Saturday, February 26, 2005


Do You Like Tanks?

Today I was discussing with my buddy Angus his ongoing irrational desire to build a real-life version of a Cobra H.I.S.S. tank, potentially from scratch, or perhaps out of a used Caterpillar construction vehicle.

Although I repeatedly do my best to disabuse him of the notion ("You don't have a large enough garage;" "You don't know how to weld;" "You have a wife"), I figure that the best suggestion I could offer him would be to find a way to skip the middleman by, say, perhaps buying a tank off the shelf.

This afternoon, thinking it was a capital idea, we decided to go to Google and enter in the following search term: "tank for sale." The first website that comes up?

Tanks For your one-stop shop for ex-Soviet military hardware.

You want a T-55? Done. T-72? Yours. BMP? Drive it away tomorrow. Or, in six weeks once it's transported through customs, whichever comes first.

Knowing what I know of Soviet-style military hardware, I know they built their armored vehicles a little bit on the. . . smallish side.

Being smaller has some advantages (lower profile = harder to see & hit), but it comes with some downsides. One, smaller vehicles mean less armor, ammunition, fuel, and safety equipment. Two, smaller vehicles mean smaller people.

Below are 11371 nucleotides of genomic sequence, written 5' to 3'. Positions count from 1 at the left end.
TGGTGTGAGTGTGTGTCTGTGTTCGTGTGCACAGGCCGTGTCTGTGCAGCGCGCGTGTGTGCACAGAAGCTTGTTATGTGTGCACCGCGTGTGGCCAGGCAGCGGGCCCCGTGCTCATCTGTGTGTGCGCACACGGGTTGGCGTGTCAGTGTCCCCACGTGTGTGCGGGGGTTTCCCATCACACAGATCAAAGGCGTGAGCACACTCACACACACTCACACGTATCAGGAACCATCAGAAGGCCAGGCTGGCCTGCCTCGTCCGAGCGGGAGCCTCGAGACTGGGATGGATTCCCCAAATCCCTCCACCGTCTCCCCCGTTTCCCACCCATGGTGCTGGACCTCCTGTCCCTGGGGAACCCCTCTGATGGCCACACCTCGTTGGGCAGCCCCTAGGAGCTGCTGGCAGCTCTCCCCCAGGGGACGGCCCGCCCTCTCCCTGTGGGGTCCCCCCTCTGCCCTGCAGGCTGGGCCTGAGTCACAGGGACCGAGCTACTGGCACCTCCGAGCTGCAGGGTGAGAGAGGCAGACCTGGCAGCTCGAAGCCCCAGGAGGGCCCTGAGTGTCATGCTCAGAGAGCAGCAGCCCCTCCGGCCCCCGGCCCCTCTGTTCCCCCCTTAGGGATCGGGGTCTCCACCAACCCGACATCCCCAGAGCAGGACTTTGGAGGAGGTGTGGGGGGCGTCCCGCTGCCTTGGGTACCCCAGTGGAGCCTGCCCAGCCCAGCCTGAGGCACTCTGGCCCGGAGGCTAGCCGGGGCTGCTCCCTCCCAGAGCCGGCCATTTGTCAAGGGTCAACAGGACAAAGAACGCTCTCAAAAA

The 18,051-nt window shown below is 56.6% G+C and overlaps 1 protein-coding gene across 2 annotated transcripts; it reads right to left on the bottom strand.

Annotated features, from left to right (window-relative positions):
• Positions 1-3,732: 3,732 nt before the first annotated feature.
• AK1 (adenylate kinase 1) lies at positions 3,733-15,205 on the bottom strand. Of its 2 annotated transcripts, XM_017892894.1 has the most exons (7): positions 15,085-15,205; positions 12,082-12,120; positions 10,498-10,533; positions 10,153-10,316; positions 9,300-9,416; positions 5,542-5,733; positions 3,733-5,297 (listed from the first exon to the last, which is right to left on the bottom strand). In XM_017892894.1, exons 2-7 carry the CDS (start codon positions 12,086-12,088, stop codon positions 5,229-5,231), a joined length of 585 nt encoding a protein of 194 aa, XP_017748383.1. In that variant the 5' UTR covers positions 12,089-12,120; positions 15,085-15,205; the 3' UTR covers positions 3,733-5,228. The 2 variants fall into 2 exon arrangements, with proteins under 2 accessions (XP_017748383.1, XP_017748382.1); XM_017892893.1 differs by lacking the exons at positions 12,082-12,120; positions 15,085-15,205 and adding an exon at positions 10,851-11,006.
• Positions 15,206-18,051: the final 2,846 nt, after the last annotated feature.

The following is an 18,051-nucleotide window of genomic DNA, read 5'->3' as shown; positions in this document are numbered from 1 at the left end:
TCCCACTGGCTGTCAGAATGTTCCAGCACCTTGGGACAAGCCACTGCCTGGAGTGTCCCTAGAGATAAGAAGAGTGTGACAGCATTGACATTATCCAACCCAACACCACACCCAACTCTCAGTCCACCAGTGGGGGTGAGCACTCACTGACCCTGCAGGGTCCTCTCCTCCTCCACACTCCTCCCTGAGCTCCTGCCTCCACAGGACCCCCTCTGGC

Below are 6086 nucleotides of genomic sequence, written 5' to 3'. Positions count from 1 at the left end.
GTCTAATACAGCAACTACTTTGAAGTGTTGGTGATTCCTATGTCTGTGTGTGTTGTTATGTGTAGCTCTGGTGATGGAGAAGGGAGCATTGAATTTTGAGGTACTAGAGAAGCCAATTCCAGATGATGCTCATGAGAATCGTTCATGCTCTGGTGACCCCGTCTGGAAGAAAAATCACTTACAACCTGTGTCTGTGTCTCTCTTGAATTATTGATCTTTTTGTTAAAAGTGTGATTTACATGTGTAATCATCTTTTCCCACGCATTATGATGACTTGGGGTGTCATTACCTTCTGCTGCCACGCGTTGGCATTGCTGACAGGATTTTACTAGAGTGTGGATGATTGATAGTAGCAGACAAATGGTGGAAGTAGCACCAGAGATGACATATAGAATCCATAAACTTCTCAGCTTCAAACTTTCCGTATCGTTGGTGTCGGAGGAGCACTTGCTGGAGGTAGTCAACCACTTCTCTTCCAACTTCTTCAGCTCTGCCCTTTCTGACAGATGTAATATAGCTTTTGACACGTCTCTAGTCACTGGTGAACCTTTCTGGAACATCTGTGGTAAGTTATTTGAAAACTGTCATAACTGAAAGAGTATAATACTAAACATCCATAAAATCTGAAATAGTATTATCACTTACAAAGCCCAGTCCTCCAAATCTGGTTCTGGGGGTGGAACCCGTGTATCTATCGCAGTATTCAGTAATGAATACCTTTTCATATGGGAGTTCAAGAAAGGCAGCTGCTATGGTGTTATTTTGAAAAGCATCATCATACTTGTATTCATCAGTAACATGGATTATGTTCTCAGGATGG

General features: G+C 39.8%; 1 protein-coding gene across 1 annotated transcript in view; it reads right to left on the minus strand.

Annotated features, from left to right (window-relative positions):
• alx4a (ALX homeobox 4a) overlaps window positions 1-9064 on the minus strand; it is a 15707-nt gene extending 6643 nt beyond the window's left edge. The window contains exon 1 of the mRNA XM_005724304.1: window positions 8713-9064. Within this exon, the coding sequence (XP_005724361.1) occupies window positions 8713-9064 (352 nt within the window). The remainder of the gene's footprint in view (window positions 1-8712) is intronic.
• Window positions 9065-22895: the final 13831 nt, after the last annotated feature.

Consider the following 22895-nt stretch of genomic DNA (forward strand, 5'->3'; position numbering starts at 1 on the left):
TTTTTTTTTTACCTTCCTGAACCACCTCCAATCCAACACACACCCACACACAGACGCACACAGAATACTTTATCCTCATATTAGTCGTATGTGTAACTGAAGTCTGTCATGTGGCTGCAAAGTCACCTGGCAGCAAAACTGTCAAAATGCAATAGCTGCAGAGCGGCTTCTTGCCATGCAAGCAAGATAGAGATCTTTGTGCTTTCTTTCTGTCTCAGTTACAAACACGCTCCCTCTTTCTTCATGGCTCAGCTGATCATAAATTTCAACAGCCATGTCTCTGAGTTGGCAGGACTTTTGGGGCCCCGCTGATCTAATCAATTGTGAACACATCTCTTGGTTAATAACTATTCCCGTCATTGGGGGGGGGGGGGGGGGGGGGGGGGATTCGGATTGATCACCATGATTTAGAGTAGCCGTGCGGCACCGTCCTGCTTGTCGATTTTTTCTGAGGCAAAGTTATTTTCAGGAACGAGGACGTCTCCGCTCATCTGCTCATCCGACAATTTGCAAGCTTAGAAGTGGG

Warsaw Pact armored vehicle crews-- not to mention the mechanized / motorized infantry carried within-- had to be shorter than a certain height in order to fit inside their vehicles. This reverse amusement park restriction wasn't really too difficult to implement for the Pact nations: nutrition and genetics being what it was on the flip side of the Iron Curtain, short people were plentiful. This same pattern repeated itself in most of the Third World clients of Soviet technology.

Anyways, the reason for bringing this up is to highlight my inevitable disappointment when I raise enough funds to equip my Arlington County Home Guard-- the Russians didn't build a tank for the husky man. I shudder in horror to think how much butter I would need to employ to slip into a T-series tank, let alone a BMP.

That said, one can dream.

And when in sunny California, be sure to visit:

This guy has a Scud missile launcher. With a Scud missile. He has a shop where he fixes tanks and has a hundred of them, ready to roll.

No Cobra vehicles--yet. If GI Joe were actually to destroy one with those sissy blue lasers, he might tow it in and fix it up for your friend.
Post a Comment

<< Home

This page is powered by Blogger. Isn't yours?